How to Determine Your Notice Period When Resigning from Your Job

Notice period, which is the amount of time between notifying your employer of your resignation and your actual departure, plays a crucial role in leaving your current job on good terms.

The length of this notice period depends on your tenure with the employer and certain legal requirements. This blog will guide you through the considerations and best practices for determining an appropriate notice period when you’re ready to move on.

Understanding Notice Periods

Every province has its own Labour Standards Code, or equivalent legislation, outlining the minimum notice period an employee must provide to their employer upon resigning.

For example, in Nova Scotia, if you’ve worked with an employer for a period ranging from three months to two years, you’re expected to give one week’s notice. If your tenure exceeds two years, this notice period extends to two weeks. For employment lasting less than three months, no formal notice is mandated.

However, it’s important to note that while the Labour Standards Code sets a legal baseline, there are situations where a longer notice period may be advisable.

For example, if you have a written employment agreement, it likely stipulates a notice period that could exceed the minimum requirement of the Labour Standards Code. Adhering to this agreement is essential, regardless of any doubts about its enforceability.

Even in the absence of a written agreement, it’s recommended to provide reasonable notice. The length of this notice can vary from two weeks to three months based on factors like your seniority, length of service, and the scope of your responsibilities.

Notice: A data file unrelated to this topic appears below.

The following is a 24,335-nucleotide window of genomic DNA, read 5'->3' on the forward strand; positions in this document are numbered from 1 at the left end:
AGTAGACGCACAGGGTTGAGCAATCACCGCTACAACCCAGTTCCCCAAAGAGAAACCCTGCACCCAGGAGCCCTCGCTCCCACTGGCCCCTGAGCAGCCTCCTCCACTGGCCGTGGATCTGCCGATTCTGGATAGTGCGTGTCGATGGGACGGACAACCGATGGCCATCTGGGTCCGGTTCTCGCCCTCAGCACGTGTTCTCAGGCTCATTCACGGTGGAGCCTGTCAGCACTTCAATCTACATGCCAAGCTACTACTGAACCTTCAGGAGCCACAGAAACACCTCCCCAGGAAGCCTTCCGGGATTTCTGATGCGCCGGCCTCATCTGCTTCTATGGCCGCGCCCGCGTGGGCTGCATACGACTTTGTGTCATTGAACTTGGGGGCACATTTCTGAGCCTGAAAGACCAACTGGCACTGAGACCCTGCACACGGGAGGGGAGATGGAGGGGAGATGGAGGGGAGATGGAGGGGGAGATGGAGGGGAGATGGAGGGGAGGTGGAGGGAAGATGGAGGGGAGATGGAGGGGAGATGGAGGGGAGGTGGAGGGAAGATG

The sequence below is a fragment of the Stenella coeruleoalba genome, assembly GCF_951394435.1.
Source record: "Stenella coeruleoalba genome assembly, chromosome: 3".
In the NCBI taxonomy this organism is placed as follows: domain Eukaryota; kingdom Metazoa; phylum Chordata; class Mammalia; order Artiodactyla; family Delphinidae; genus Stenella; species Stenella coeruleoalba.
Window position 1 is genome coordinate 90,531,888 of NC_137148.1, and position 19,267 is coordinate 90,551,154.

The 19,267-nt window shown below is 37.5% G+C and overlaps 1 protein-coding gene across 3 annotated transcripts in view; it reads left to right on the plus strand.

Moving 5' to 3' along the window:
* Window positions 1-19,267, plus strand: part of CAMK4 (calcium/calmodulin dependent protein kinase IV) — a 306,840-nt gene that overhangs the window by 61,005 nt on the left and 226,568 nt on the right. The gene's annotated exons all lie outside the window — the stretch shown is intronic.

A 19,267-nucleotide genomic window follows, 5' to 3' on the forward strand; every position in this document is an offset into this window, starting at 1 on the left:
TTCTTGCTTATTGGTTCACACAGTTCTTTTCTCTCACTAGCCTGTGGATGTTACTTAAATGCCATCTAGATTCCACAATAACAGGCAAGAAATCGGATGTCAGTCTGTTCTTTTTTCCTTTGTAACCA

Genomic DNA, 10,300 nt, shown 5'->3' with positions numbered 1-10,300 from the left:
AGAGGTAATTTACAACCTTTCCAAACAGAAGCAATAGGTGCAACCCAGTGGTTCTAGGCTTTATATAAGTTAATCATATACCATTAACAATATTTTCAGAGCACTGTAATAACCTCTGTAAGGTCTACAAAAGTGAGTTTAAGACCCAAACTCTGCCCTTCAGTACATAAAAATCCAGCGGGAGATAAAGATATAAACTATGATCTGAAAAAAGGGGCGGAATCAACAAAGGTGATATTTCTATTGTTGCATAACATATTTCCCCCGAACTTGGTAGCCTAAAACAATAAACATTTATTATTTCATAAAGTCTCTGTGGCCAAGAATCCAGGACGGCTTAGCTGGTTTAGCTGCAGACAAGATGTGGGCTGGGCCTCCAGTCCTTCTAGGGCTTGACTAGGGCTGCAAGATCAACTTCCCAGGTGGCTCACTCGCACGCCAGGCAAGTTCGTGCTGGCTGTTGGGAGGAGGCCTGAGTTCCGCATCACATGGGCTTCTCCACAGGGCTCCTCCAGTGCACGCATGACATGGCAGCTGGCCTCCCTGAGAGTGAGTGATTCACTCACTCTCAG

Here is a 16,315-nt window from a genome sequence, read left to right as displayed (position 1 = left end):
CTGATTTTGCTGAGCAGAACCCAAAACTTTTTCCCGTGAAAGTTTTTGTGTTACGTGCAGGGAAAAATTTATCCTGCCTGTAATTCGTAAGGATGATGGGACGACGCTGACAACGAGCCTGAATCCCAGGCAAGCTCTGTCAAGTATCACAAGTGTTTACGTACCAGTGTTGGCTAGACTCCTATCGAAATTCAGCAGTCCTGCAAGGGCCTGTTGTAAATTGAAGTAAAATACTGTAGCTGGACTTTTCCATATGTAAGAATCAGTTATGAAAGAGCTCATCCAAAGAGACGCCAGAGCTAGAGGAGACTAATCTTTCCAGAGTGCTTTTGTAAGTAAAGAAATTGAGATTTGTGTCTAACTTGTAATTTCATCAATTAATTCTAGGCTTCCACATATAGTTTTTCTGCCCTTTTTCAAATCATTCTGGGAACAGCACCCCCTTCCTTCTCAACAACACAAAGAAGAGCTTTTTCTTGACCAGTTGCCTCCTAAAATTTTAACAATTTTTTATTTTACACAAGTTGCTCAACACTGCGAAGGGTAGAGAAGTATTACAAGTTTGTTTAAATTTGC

When negotiating your notice period, it’s vital to prioritize the needs of both your current and future employers. Balancing these needs ensures a smoother transition for all parties involved.

Other points to remember

Once you decide to leave your job, do it with class. Always take the high road by acting professionally and showing concern for the problems your resignation could create for your current employer.

Draft a concise letter expressing your decision to resign and explaining that you’ve accepted another job. While a detailed reason for leaving isn’t necessary, you might be asked about it later in a meeting.

In your letter, thank your current employer for the growth opportunities and positive experiences you’ve had. Wish them well for the future and highlight the positive aspects of your time with the company.

Even though many people work virtually now, your resignation should be communicated face-to-face if possible. Avoid quitting via email, voice mail, or an abrupt absence, as these actions can damage your professional reputation.

Remember, maintain your work ethic until your last day. This attitude showcases your professionalism and can lead to positive references in the future. Complete pending projects and adhere to regular work hours.

To facilitate a seamless transition, prepare comprehensive notes for your successor. These notes should provide insights into ongoing projects and tasks, ensuring minimal disruption after your departure.

Lastly, refrain from criticizing the company or engaging in negative discussions with coworkers. As word spreads about your departure, some colleagues may seek negativity – distance yourself from such conversations.